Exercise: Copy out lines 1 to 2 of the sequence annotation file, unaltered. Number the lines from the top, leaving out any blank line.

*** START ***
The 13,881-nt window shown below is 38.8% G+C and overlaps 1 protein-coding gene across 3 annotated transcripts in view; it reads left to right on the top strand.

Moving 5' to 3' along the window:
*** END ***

The 13,881-nt window shown below is 38.8% G+C and overlaps 1 protein-coding gene across 3 annotated transcripts in view; it reads left to right on the top strand.

Moving 5' to 3' along the window: